The home virtual reality market might be a long way from mature, but the two main players on the PC side are firmly established: Facebook-owned Oculus and its Rift headset, and HTC’s Vive platform partnered with Valve.
Like gaming consoles, both the Oculus Rift and Vive come with their own set of unique specifications, system requirements, and exclusive games. Which headset you eventually decide on will be influenced by an array of different factors, so it’s important to stay educated on the pros and cons of each system and how they’ll fit your home best.
The Minimum System Requirements for Each
Because of their high resolution displays and accelerated refresh rates, both the Oculus and the Vive will need some serious PC hardware to power their virtual experiences.
Both will require at least an Intel Core i5-4590 processor (or equivalent), and an Nvidia GTX 970/AMD Radeon R9 290 GPU just to get up and running. The Oculus requires twice as much RAM as the Vive (8GB or greater), and both need a graphics card capable of supporting HDMI 1.3 out.
Lastly, the Vive needs a lone USB 2.0 port to communicate positional data back to the PC, while the Oculus will need two free USB 3.0 slots to do the same. Most modern desktops have at least two USB 3.0 ports, but you might need to run the cable to the back of the machine.
The Vive Has Better Tracking Technology
Both the Vive and the Oculus use an array of cameras and sensors to detect where you are in the real world, and translate those movements into actions inside the virtual environment. The main difference between each system is how wide of a field of view the sensors have.
The Oculus has a maximum tracking field—5×11 feet (width-to-length)—compared to the Vive’s symmetrical maximum field of 15×15 feet. The Rift base stations can only see what you’re doing from a front-on angle, so if you stray outside its narrow field of vision, the detection accuracy of your movement will quickly fall off. Oculus says it has plans to incorporate larger tracking footprints in the future, but users will still have to deal with these limitations for now.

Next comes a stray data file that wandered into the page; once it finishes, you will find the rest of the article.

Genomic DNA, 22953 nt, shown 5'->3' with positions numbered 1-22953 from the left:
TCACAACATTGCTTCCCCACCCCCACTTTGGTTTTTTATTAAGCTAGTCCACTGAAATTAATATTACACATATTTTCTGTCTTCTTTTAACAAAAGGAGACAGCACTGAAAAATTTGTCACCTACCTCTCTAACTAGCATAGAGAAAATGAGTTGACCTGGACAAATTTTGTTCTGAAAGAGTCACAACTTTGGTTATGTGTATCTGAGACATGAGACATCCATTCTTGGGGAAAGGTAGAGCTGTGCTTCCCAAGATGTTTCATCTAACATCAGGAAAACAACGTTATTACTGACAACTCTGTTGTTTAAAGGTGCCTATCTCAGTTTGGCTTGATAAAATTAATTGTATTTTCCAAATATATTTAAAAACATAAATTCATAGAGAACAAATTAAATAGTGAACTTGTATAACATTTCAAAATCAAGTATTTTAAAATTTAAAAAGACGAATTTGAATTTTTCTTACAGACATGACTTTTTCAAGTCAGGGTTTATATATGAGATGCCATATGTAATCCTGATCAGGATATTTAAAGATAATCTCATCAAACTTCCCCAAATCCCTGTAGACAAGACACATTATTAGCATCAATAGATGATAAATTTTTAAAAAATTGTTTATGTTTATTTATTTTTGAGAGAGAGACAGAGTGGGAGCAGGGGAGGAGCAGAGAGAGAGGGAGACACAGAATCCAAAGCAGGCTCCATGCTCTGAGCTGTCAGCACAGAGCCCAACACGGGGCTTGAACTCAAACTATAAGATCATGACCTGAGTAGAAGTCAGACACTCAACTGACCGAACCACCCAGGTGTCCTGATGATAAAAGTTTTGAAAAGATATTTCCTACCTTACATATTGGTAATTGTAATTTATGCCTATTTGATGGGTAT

The Vive, on the other hand, opens things up a bit, and lets you track a larger space using two “Lighthouse” camera towers. The increased tracking footprint allows you to walk, zig-zag, and dodge between any part of your game space without losing detection, and interact with virtual objects in a truly 360-degree environment. For gamers with a bigger available space to play, the Vive is the clear winner.
The Oculus Controllers Are Slightly More Versatile
Both the Vive and Rift utilize their own proprietary set of movement-based controllers that take the place of your hands while you’re inside the virtual environment.
The Oculus Touch controllers feature three touch-capacitive buttons and a joystick on each hand, a trigger on the back, and can be tracked anywhere within the camera’s range.
Unlike the Vive’s Steam VR wands, the Touch controllers can track your hands with a 360-degree spatial representation of your finger movements. In layman’s terms, this means that if your finger turns one way, the object you’re holding will turn with it. This increases the precision you’ll have while interacting with in-game elements, and help add to the immersion effect overall.
The Vive’s Steam VR controllers work a bit differently, in that they only track on a 1:1 basis. If you swing your arm one way, the Lighthouse towers will see it, but using your hands…
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